4. Another important moment at the SBC was this call for religious liberty by Russell Moore, president of the Ethics and Religious Liberty Commission. It's worth watching.
5. Ideas matter. That is nowhere more important than in the contemporary movement to ignore arguments based on the common good in light of arguments for personal rights. In many cases these rights are not drawn merely from a desire for self-fulfillment and the mythical notion of absolute equality.
With this notion of the “self,” arguments about “the good,” especially those concerning the “common good of the society,” become meaningless. The more citizens become aware that they are lacking any independently convincing rational justification for their own judgments about what is for the good of the nation, the more they will come to doubt the rationality of their opponents. The suspicion that all such arguments are merely “masks” for a person’s will to power causes each side to suspect the hidden motives of its opponents.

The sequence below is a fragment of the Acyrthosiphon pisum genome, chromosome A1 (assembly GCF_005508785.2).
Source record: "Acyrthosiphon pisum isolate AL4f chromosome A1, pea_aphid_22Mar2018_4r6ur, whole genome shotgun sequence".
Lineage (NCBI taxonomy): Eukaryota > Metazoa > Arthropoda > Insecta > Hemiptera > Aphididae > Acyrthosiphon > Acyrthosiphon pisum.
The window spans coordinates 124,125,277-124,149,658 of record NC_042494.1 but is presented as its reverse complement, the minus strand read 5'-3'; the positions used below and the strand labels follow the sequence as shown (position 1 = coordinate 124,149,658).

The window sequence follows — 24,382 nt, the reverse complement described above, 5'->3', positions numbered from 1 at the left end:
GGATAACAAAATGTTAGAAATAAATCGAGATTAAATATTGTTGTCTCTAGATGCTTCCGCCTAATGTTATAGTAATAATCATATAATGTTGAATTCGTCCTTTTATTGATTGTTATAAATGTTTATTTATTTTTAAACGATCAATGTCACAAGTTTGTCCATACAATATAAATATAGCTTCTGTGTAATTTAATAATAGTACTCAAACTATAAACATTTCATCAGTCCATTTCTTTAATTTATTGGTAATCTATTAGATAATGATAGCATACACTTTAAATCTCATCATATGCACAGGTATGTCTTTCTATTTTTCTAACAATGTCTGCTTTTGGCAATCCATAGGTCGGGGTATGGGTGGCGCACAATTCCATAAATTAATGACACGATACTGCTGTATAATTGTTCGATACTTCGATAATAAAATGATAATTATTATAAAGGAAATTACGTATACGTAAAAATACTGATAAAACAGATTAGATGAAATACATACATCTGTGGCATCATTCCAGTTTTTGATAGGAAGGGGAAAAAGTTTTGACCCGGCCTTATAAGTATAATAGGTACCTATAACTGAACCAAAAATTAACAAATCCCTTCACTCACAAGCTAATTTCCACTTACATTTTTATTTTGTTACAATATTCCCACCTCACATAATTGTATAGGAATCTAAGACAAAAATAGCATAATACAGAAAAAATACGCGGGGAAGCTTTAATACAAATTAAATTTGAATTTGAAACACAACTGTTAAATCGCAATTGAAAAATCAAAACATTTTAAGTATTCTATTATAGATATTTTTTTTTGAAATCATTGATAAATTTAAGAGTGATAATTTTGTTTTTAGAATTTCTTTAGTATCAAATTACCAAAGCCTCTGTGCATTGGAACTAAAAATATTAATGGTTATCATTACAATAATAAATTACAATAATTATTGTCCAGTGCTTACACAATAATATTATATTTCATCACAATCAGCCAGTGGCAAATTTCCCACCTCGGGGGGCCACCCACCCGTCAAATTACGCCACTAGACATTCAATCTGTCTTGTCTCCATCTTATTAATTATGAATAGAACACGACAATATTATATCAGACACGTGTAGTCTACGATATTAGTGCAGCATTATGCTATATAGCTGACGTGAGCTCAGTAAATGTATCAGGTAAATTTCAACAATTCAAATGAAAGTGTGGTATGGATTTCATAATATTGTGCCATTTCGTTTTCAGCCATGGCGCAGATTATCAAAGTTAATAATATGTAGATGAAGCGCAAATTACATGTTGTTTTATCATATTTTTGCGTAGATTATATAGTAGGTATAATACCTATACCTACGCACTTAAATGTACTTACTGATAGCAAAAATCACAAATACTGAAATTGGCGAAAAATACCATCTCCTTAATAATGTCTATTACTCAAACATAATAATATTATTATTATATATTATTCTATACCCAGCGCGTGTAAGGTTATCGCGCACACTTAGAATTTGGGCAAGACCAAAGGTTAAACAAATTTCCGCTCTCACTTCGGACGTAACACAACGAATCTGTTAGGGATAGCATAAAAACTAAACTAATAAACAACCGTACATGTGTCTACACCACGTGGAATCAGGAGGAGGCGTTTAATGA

When it comes to many of the fiercest political battles of our day, both sides have been intractable precisely because this notion of the unencumbered self is at stake. Challenging the Rawlsian resolution of abortion, euthanasia, gay marriage, and transgenderism is taken to be a challenge to the very conception of the unencumbered self that undergirds the entire Rawlsian and modernist project. It is a challenge to the self as autonomous and totally self-defining. What is at stake is precisely any notion of the human person that might regard us as obligated to fulfill ends we have not chosen—ends given by nature or God, for example, or by our identities as members of families, peoples, cultures, or traditions. Encumbered identities such as these are at odds with the liberal conception of the person as free and independent selves, and thus must be treated, for political purposes, as impermissible attacks on the very foundation of the system.